Pneumologie ; 75(2): 88-112, 2021 Feb.
Article in German | MEDLINE | ID: covidwho-1033360

ABSTRACT

Since December 2019, the novel coronavirus SARS-CoV-2 (Severe Acute Respiratory Syndrome - Corona Virus-2) has been spreading rapidly in the sense of a global pandemic. This poses significant challenges for clinicians and hospitals and is placing unprecedented strain on the healthcare systems of many countries. The majority of patients with Coronavirus Disease 2019 (COVID-19) present with only mild symptoms such as cough and fever. However, about 6 % require hospitalization. Early clarification of whether inpatient and, if necessary, intensive care treatment is medically appropriate and desired by the patient is of particular importance in the pandemic. Acute hypoxemic respiratory insufficiency with dyspnea and high respiratory rate (> 30/min) usually leads to admission to the intensive care unit. Often, bilateral pulmonary infiltrates/consolidations or even pulmonary emboli are already found on imaging. As the disease progresses, some of these patients develop acute respiratory distress syndrome (ARDS). Mortality reduction of available drug therapy in severe COVID-19 disease has only been demonstrated for dexamethasone in randomized controlled trials. The main goal of supportive therapy is to ensure adequate oxygenation. In this regard, invasive ventilation and repeated prone positioning are important elements in the treatment of severely hypoxemic COVID-19 patients. Strict adherence to basic hygiene, including hand hygiene, and the correct wearing of adequate personal protective equipment are essential when handling patients. Medically necessary actions on patients that could result in aerosol formation should be performed with extreme care and preparation.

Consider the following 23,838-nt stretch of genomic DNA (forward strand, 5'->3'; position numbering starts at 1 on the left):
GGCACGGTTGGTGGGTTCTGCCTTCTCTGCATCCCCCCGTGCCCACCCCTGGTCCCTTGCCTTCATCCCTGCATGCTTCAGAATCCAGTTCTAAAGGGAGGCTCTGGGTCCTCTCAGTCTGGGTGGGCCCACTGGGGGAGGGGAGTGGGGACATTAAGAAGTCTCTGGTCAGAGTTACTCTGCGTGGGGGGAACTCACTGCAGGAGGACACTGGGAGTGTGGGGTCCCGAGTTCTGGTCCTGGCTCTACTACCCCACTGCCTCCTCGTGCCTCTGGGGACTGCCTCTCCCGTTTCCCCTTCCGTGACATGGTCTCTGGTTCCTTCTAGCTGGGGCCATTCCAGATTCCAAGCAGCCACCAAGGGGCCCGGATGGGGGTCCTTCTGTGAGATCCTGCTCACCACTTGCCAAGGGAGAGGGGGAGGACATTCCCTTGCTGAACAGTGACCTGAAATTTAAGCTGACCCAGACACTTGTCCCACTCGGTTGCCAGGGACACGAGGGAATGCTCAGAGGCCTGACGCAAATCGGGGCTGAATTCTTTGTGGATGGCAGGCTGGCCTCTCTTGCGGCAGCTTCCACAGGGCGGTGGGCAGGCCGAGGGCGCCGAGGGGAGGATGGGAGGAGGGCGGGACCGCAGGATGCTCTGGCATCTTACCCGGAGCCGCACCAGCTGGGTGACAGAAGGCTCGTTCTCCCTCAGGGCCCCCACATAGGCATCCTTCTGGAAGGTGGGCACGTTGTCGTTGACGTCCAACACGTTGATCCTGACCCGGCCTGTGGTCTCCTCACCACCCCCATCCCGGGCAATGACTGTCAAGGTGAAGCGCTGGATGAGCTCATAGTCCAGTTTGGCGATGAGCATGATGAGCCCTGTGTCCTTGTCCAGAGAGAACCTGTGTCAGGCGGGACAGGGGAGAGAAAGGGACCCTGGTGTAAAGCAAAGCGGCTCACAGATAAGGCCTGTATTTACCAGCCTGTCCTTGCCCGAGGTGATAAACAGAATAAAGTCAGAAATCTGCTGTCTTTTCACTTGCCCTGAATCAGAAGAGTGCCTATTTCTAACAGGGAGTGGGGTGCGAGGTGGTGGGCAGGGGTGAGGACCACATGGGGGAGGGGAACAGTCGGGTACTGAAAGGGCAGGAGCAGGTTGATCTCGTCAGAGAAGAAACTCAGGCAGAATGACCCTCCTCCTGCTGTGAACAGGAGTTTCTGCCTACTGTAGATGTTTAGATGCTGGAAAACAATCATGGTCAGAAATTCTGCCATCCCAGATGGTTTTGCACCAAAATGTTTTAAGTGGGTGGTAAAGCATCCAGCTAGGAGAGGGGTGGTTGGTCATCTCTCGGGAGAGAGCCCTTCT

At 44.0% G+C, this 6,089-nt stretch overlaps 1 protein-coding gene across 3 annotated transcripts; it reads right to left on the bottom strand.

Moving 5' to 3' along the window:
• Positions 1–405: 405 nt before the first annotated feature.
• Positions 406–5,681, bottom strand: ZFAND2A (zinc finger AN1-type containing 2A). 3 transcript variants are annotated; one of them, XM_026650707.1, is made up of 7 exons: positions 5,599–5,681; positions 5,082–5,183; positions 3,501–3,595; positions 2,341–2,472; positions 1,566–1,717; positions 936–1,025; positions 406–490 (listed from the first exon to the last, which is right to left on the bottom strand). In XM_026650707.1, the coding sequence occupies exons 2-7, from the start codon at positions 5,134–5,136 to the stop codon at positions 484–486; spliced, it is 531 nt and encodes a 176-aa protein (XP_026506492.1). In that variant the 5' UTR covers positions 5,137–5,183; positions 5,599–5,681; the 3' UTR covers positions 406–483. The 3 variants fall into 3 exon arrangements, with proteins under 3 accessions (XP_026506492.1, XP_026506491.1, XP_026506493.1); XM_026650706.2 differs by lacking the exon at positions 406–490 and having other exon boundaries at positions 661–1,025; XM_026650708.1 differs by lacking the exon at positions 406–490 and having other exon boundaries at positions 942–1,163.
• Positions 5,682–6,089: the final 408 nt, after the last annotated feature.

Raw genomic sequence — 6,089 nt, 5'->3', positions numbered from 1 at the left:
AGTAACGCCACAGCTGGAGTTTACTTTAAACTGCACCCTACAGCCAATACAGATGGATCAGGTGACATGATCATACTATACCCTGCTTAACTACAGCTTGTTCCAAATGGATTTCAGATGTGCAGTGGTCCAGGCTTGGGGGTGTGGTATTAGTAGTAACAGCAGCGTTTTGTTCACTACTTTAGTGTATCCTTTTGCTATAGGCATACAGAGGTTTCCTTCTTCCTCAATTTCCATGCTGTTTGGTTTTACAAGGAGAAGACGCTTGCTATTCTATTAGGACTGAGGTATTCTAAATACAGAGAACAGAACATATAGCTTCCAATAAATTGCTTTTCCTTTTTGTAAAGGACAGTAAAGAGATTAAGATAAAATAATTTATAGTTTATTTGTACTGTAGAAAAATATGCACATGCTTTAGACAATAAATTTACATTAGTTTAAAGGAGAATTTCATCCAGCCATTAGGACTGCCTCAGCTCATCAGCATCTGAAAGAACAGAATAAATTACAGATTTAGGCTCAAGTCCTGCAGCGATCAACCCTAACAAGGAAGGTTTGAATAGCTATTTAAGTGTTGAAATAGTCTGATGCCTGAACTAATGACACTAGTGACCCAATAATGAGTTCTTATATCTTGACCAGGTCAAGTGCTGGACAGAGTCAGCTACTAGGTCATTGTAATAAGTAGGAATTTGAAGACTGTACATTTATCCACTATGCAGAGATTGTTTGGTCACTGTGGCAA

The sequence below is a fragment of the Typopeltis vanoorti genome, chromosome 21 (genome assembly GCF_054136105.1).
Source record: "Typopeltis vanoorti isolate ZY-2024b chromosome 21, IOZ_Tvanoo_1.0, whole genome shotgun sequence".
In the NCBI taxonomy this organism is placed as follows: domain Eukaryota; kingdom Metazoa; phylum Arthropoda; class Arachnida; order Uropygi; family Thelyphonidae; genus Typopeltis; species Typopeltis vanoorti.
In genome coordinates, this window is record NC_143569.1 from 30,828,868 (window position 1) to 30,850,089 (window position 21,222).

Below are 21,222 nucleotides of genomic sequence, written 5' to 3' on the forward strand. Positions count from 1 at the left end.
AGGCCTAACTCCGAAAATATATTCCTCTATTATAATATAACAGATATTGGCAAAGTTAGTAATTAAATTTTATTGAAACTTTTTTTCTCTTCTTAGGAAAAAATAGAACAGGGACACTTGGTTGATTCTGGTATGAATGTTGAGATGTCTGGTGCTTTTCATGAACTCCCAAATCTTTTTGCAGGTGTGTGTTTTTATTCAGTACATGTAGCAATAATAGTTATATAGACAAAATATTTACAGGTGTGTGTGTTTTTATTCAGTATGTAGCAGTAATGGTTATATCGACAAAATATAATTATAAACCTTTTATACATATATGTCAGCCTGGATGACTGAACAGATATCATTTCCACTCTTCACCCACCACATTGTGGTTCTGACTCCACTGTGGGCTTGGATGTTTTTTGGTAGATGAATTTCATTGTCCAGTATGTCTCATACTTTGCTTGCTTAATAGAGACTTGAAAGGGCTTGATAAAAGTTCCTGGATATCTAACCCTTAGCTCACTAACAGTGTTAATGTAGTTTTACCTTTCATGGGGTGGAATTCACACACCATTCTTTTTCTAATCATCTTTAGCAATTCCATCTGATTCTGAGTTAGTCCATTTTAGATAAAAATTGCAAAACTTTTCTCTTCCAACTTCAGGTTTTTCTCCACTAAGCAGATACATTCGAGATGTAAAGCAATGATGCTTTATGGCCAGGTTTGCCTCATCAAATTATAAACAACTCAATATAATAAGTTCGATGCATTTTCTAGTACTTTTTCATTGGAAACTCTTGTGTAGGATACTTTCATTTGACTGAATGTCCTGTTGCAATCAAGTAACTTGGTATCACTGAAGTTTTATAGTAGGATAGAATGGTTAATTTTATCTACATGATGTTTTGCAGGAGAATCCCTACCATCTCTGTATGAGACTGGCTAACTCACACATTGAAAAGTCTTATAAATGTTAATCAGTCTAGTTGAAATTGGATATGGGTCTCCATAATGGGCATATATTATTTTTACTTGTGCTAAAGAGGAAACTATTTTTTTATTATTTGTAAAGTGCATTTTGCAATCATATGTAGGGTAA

Subject(s)
COVID-19 , Respiratory Distress Syndrome , Humans , Inpatients , Pandemics , Practice Guidelines as Topic , SARS-CoV-2